„Don’t Call It a Sum-Back“ nennen die neuerdings fünf Jungs von Sum 41 ihre Tour. Kein Wunder, fünf Jahre mussten wir auf die neue Platte 13 Voices (Partnerlink, s. auch Kurzreview dazu) warten – unter anderem aufgrund eines Alkoholentzuges von Sänger Deryck Whibley.
Der spricht mit mir im Interview über die Verarbeitung des Erlebten in seiner Musik, dem seltsamen Gefühl, erneut Gitarre spielen lernen zu müssen und wie geil es eigentlich ist, dass Sum 41 noch immer existieren.
Sum 41 im Interview
Maik: Congratulations to chart position #9 in Germany for “13 Voices”! How lucky are you to be back?
Deryck: Extremely lucky. I wasn’t sure if we were going to make a new album or still be a band at this point. I’m glad we put in the work to get back to this point because all this success is a really pleasant surprise.
In an interview you told that the whole drinking thing was fun at first, then got boring and at last a real problem. But you realized that music and going on tour was the thing you wanted to do forever. Is music the best drug in the world?
For me the feeling of playing music for people all over the world is a better feelling than any drug or drink could ever give you.
Probably “13 Voices” would have sounded differently when Deryck wouldn’t have his health problems. How much has music and the possibility to cope with the situation by writing some helped in that special time?
I think all of my life experiences have an effect on the sound of the record. Wether it’s lyrical or musical. The music I write is always dependant on the way I feel or the mood I’m in at the time of writing.
You even had to learn to play guitar again, Deryck, what kind of weird experience was that?
At first it was very frightening and difficult. I knew what my fingers were supposed to do and where they were supposed to go but I couldn’t make them do what I wanted. After a lot of practice it started to come back.
You also mentioned that there was a time you did realize that bands are coming and going – but Sum 41 is still here. For twenty years now (congrats!) – did you believe this would be possible in the beginning?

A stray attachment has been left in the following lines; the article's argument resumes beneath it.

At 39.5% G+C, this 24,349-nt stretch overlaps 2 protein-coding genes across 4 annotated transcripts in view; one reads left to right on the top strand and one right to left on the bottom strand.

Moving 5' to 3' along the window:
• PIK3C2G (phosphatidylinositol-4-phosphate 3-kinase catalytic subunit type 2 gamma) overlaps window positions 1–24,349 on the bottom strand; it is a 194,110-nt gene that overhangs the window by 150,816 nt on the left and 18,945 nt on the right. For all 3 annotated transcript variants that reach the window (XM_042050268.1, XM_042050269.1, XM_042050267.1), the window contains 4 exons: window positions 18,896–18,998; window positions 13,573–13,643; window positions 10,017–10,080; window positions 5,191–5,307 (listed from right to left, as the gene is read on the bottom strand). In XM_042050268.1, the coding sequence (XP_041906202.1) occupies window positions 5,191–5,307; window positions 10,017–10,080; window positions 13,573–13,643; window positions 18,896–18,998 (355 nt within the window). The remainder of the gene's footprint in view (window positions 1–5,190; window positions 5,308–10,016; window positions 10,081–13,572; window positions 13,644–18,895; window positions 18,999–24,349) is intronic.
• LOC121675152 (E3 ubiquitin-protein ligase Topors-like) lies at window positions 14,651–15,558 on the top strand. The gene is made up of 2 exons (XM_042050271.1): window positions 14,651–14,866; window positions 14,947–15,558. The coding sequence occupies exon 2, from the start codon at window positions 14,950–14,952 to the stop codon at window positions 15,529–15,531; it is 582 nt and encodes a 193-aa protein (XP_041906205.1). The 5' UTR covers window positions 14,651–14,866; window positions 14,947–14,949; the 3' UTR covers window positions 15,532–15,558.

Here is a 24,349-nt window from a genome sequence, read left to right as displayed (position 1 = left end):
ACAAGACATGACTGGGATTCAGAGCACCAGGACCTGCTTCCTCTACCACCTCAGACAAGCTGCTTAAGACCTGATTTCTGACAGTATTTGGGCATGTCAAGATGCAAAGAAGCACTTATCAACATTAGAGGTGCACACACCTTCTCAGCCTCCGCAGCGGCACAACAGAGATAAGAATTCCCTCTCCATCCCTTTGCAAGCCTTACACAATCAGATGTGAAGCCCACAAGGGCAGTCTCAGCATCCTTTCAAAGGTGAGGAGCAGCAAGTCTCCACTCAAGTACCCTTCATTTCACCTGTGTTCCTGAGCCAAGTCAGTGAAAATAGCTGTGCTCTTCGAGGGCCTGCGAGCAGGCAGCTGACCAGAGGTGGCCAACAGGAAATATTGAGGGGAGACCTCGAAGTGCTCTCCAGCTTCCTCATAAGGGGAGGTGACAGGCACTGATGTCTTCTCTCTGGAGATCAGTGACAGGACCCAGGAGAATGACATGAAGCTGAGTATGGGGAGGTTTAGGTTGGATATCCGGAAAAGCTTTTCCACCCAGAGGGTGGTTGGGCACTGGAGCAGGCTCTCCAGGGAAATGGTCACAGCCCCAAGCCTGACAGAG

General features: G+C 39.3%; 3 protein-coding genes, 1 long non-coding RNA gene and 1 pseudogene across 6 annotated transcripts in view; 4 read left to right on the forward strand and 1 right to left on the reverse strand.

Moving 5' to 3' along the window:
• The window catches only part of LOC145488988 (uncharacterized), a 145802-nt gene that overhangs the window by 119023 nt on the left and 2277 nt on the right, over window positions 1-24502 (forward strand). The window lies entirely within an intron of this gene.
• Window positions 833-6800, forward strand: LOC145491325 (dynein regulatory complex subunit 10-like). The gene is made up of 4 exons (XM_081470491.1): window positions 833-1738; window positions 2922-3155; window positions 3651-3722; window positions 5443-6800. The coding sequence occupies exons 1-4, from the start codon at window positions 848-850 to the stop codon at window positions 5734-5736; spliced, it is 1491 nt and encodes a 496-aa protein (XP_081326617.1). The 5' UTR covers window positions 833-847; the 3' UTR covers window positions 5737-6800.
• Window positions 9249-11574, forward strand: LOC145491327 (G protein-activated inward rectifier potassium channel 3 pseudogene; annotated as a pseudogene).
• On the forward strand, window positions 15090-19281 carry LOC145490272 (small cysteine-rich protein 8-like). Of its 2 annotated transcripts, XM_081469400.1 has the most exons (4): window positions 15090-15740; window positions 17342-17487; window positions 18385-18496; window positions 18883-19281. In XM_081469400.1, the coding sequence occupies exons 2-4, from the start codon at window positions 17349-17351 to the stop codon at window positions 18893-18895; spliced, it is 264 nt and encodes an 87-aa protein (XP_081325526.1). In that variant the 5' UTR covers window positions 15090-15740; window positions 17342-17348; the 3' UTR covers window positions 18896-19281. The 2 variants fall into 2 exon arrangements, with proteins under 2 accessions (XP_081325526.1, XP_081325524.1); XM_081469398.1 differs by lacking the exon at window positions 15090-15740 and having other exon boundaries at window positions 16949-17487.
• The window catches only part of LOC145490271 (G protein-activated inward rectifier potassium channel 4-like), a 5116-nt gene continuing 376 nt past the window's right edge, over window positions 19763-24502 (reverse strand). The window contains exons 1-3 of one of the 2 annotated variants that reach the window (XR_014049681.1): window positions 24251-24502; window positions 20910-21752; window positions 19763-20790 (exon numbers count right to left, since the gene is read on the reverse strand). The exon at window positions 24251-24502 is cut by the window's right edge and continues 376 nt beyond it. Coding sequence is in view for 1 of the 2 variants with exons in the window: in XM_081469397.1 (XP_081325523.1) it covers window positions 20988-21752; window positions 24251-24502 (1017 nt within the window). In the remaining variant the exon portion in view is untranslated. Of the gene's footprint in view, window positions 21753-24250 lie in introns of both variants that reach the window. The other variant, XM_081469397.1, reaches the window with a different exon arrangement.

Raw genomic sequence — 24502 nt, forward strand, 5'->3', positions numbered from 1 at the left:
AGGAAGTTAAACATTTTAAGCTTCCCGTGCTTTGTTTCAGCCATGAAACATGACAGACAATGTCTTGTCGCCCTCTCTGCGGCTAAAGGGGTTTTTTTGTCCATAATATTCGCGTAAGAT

In the beginning, yes I did. Only because I was young and when you’re young you think everything is going to last forever. As I got older and started seeing bands come and go I started to realize that it doesn’t always happen for everyone.
In Germany you got your breakthrough with “Fat Lip” – can you enjoy your now about 15 years old songs or how do you see them now?
Yeah, I totally love playing all the old songs still. In fact I probably love them more. You don’t love your children less once they’ve grown up! It’s the same thing.
I think that nowadays your songs are more complex, maybe only get into the ear after the second or third time hearing them, but don’t therefore don’t get overplayed that easy. Is this a result of the band getting more experienced and “growing up”?
Possibly. I don’t really thingk about it.
With Dave Baksh coming back to the group you now happen to have three guitars in the band – what does this mean for the sound and creating new songs?
For the creation, nothing is really different. But on stage we can all play all the different parts that are on the albums.
It is also the first time you are a band of five members. How unusual have the first gigs been with less space and additional equipment on stage?
I think at first it was a little bit odd on stage for us but with how great the music sounded and how well we all played together instantly, we figured out how to be comfortable on stage quickly.
Some songs (or parts of them, like a late break in „God Save Us All”) remind me of some modern tunes by Linkin Park – how would you describe the 2016 Sum 41 sound?
I don’t really think about it.
I also did ask because of you mentioning before, that there are “some bands” evolving from rock to pop, but Sum 41 will always provide rock music against the lack of guitars in the modern music world. Is Linkin Park one of these bands that had to go “poppy” to get that successful?
I wouldn’t really know. I thought they were still a rock band? I don’t really pay attention to a lot of music in all honesty. I listen to Tom Petty, Aerosmith and The Stones. Bands like that.
Hopefully we don’t have to wait another five years for the next rock infusion by Sum 41…?
Probably not. I have a lot of music that never got finished in time for this record. There are songs that I’m still working on now.
Always my last question – based on the website being called „LangweileDich.net“ („BeBored.not“): What do you do when you feel bored?
Thanks for the interview.
Sum 41 „Don’t Call It a Sum-Back Tour“ 2017
09.02.2017 Berlin | Astra Kulturhaus
10.02.2017 Leipzig | Täubchenthal
11.02.2017 München | Muffathalle
16.02.2017 Wiesbaden | Schlachthof
17.02.2017 Nürnberg | Löwensaal
18.02.2017 Köln | Palladium
13.03.2017 Hamburg | Große Freiheit 36
2. Bild: Ryan Watanabe Photography.